The company that reads cell phones for law enforcement around the world is making fun of tech nerds right now. A BBC entry claimed that Cellebrite cracked the Signal crypto app. Meanwhile, Signal fired back: Cellebrite’s UFED, which the Dutch police – and the Netherlands Forensic Institute (NFI) – also work with, is so poorly secured it wouldn’t actually produce reliable data.
Door @Wim van de Pol
Signal is an app that many citizens around the world use to call and text each other. The app is highly regarded in the tech community because the methodology (unlike Encro or Sky, for example) is public and transparent and the PGP encoding is unbreakable.
Cellebrite is a staunch companion of police forces in many countries. The Israeli company analyzes cell phones seized from suspects for police. The prosecution then uses this information in criminal cases and the judge (in part) convicts the suspects on this basis.
The outspoken CEO of Signal, Moxie marlinspike replied as if stung by a wasp: “No, Cellebrite cannot ‘break the signal encryption.” Wrote there on his blog. Moreover, Cellebrite doesn’t crack anything, it just sucks information from a phone.
Moxie Marlinspike was not done with Cellebrite yet. He started to hack. This week published it is the shameful result for Cellebrite. The flagship slash milking cow van Cellebrite – the UFED – contains over a hundred vulnerabilities.
Worse yet, when a phone is connected, no claim can be made on the reliability of what the device is reporting.
An “ incredible coincidence, ” writes Marlinspike:
Coincidentally, a Cellebrite bag fell off a truck the other day as I was walking.
Surprise soon struck, in Marlinspike. Also because Cellebrite says it produces “digital intelligence” for “a safer world”.
Since almost all of the code in Cellebrite exists to scan for untrusted entries that could be unexpectedly formatted to take advantage of memory corruption or other vulnerabilities in the scanning software, you can expect that Cellebrite was extremely careful.
But UFED was not sure.
The device’s software has not been updated since 2012, according to Signal. This makes every Cellebrite device a total loss from a safety standpoint, according to Marlinspike:
We have found that it is possible to execute arbitrary code on a Cellebrite machine simply by inserting a specially formatted, but otherwise harmless, file into an app on a device which is then connected to Cellebrite and scanned. There is virtually no limit to the code that can be executed.
There’s no older PC that’s easier to hack. But it’s much worse:
It is possible to run code that modifies not only the Cellebrite report created during this scan, but also any past and future generated reports that Cellebrite reports from all previously scanned devices and all future scanned devices from whatever any way (insert or delete text, emails, photos, contacts, files or other data), with no timestamp changes or detectable checksum errors. In fact, this could happen arbitrarily and seriously question the data integrity of Cellebrite’s reports.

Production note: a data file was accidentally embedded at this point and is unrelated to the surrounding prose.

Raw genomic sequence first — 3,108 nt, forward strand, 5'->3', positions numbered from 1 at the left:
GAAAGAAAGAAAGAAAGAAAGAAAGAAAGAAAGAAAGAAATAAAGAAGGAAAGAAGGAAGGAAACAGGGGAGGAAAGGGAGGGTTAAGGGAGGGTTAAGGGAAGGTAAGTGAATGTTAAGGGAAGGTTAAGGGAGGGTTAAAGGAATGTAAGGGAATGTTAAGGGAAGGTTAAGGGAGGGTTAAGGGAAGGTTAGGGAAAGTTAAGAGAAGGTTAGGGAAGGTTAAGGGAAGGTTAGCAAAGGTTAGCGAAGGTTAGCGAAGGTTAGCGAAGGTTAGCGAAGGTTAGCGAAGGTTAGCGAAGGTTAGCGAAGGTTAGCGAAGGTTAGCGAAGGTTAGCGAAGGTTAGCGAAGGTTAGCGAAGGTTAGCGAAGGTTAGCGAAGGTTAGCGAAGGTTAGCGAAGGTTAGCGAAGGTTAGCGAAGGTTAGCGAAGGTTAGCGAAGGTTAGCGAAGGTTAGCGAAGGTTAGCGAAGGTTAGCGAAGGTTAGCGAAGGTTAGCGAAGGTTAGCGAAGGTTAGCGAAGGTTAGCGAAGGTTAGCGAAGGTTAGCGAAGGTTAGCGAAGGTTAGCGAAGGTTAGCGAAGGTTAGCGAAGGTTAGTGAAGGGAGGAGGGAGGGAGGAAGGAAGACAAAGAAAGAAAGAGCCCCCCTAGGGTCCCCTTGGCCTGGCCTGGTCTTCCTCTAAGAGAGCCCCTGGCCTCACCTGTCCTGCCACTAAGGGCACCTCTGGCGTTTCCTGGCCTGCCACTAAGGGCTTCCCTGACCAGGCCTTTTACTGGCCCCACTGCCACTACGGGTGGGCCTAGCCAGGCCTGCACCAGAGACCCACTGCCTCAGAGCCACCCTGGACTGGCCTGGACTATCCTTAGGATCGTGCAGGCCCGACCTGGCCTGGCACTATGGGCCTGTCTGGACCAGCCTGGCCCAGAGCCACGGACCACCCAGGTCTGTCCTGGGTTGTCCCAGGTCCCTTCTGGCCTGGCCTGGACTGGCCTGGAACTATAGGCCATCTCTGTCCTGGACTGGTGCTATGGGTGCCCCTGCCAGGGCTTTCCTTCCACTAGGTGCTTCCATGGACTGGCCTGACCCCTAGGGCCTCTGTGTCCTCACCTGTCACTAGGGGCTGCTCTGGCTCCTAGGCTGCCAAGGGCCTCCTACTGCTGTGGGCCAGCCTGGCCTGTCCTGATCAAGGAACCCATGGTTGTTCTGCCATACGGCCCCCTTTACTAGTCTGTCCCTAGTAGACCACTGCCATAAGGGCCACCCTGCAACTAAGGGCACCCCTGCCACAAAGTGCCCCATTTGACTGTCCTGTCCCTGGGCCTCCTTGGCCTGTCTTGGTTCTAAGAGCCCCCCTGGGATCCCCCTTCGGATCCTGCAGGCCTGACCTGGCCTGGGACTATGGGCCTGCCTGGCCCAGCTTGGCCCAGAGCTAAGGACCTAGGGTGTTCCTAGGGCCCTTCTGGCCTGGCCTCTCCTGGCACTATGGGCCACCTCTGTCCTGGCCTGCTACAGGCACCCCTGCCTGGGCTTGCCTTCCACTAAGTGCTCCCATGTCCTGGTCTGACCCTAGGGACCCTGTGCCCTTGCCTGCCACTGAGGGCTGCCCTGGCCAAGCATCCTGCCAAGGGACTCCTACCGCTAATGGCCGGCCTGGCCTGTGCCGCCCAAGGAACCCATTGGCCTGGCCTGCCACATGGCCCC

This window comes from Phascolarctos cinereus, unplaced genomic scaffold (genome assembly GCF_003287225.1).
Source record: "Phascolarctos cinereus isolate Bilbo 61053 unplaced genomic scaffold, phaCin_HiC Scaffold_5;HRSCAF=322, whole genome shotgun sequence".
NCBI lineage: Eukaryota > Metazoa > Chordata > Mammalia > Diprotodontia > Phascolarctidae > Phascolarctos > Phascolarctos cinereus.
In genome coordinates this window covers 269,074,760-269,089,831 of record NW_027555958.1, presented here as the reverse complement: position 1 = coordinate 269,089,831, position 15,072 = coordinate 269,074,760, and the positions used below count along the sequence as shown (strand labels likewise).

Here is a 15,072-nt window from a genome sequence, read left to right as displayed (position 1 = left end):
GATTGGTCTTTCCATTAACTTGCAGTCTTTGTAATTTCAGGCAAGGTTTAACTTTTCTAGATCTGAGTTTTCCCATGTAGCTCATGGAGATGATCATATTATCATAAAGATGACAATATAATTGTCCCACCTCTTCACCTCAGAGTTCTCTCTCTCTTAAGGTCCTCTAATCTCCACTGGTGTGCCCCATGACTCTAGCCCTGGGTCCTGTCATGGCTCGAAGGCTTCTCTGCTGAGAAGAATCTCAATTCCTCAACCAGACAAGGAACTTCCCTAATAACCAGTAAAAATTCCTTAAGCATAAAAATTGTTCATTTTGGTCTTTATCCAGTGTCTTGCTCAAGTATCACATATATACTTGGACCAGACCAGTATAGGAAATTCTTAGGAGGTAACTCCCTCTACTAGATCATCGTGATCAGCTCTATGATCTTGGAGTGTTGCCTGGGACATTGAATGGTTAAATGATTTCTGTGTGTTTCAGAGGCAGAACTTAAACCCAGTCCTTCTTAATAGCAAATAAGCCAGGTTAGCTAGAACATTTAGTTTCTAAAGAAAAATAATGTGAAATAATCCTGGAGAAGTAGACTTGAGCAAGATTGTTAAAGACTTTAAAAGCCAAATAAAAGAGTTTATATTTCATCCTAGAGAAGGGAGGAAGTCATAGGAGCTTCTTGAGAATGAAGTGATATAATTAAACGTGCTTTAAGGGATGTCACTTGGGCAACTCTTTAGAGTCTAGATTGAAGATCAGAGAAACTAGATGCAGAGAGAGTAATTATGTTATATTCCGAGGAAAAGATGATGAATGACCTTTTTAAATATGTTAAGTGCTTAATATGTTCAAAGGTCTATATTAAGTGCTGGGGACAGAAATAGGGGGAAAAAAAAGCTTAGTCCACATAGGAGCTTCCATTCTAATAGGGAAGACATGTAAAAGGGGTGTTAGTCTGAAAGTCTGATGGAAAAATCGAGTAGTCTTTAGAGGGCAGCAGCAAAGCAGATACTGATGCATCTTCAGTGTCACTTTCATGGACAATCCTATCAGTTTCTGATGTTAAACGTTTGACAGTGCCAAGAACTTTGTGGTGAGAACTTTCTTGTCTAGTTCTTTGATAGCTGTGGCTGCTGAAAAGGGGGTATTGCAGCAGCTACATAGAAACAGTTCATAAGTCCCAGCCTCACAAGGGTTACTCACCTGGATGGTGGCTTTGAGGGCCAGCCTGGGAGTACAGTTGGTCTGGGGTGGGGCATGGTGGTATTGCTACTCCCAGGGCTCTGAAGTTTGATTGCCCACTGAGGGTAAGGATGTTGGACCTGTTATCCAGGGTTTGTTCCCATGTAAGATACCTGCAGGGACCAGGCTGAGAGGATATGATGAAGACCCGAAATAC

And a reliable report is what a tribunal is – if all goes well.
Now that this is known, anyone can prepare their phone in such a way that the moment a police officer plugs in a Cellebrite cable, UFED goes crazy, or changes or deletes information on their phone, for example. (text continues under the ad)
Marlinspike implies that in terms of security, the situation of UFED in Cellebrite is hopeless.
Until Cellebrite is able to accurately patch all vulnerabilities in its software with extreme confidence, the only remedy available to a Cellebrite user is not to scan devices.
Even updating with over a hundred software fixes is no guarantee, Marlinspike said. So stop using Cellebrite UFED.
Marlinspike says she’s ready to reveal to Cellebrite the specific vulnerabilities Signal now knows about them, and that they may not have mapped themselves out, but on one condition:
If they do the same for any vulnerabilities they use in their physical extraction and other services to their respective vendors now and in the future.
As a bonus, Marlinspike states that Cellebrite apparently stole Apple’s software for ripping his iPhone.
It seems unlikely to us that Apple allowed Cellebrite to redistribute Apple DLLs and include them in its own product, which could pose a legal risk to Cellebrite and its users.
Apple attorneys are known for their limited ability to put real estate law into perspective.
Marlinspike makes no secret of having hated Cellebrite before anyway, as they also sell their software and devices to regimes that are not so close to human rights, like Belarus, Russia, Venezuela, China and the United States. army in Myanmar.
Signal also made a video of it:
Our latest blog post explores vulnerabilities and possible Apple copyright infringements in Cellebrite’s software:
– Signal (@signalapp) April 21, 2021